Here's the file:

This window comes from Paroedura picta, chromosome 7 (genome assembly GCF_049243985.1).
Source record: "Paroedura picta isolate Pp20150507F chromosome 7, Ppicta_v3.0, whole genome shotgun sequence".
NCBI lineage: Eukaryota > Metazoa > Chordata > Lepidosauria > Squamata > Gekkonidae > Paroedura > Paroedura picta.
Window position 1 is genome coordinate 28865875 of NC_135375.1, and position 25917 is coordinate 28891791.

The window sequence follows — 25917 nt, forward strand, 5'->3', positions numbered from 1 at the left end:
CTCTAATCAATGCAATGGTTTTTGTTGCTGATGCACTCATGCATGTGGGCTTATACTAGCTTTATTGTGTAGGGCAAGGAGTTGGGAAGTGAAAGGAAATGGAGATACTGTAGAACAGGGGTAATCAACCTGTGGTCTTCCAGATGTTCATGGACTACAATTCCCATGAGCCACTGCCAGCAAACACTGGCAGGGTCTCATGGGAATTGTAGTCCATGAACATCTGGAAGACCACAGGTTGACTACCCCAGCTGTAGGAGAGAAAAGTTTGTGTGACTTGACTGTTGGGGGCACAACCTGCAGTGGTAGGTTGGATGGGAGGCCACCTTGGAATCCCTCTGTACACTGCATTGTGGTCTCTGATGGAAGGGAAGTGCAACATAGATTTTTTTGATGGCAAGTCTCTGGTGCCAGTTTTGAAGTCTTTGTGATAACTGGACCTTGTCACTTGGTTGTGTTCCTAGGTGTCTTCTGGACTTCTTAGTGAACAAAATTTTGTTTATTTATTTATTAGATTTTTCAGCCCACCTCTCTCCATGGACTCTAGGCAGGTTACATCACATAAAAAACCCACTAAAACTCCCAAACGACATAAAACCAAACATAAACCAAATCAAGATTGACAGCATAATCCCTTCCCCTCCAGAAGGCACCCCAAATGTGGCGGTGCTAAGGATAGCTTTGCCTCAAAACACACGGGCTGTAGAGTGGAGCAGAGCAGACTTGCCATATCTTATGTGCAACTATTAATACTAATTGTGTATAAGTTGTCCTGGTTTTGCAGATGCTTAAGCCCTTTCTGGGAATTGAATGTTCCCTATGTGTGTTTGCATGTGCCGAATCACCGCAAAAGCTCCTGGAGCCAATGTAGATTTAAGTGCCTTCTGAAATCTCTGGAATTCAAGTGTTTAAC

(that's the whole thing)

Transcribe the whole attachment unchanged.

This window comes from Paroedura picta, chromosome 7 (genome assembly GCF_049243985.1).
Source record: "Paroedura picta isolate Pp20150507F chromosome 7, Ppicta_v3.0, whole genome shotgun sequence".
NCBI lineage: Eukaryota > Metazoa > Chordata > Lepidosauria > Squamata > Gekkonidae > Paroedura > Paroedura picta.
Window position 1 is genome coordinate 28865875 of NC_135375.1, and position 25917 is coordinate 28891791.

The window sequence follows — 25917 nt, forward strand, 5'->3', positions numbered from 1 at the left end:
CTCTAATCAATGCAATGGTTTTTGTTGCTGATGCACTCATGCATGTGGGCTTATACTAGCTTTATTGTGTAGGGCAAGGAGTTGGGAAGTGAAAGGAAATGGAGATACTGTAGAACAGGGGTAATCAACCTGTGGTCTTCCAGATGTTCATGGACTACAATTCCCATGAGCCACTGCCAGCAAACACTGGCAGGGTCTCATGGGAATTGTAGTCCATGAACATCTGGAAGACCACAGGTTGACTACCCCAGCTGTAGGAGAGAAAAGTTTGTGTGACTTGACTGTTGGGGGCACAACCTGCAGTGGTAGGTTGGATGGGAGGCCACCTTGGAATCCCTCTGTACACTGCATTGTGGTCTCTGATGGAAGGGAAGTGCAACATAGATTTTTTTGATGGCAAGTCTCTGGTGCCAGTTTTGAAGTCTTTGTGATAACTGGACCTTGTCACTTGGTTGTGTTCCTAGGTGTCTTCTGGACTTCTTAGTGAACAAAATTTTGTTTATTTATTTATTAGATTTTTCAGCCCACCTCTCTCCATGGACTCTAGGCAGGTTACATCACATAAAAAACCCACTAAAACTCCCAAACGACATAAAACCAAACATAAACCAAATCAAGATTGACAGCATAATCCCTTCCCCTCCAGAAGGCACCCCAAATGTGGCGGTGCTAAGGATAGCTTTGCCTCAAAACACACGGGCTGTAGAGTGGAGCAGAGCAGACTTGCCATATCTTATGTGCAACTATTAATACTAATTGTGTATAAGTTGTCCTGGTTTTGCAGATGCTTAAGCCCTTTCTGGGAATTGAATGTTCCCTATGTGTGTTTGCATGTGCCGAATCACCGCAAAAGCTCCTGGAGCCAATGTAGATTTAAGTGCCTTCTGAAATCTCTGGAATTCAAGTGTTTAAC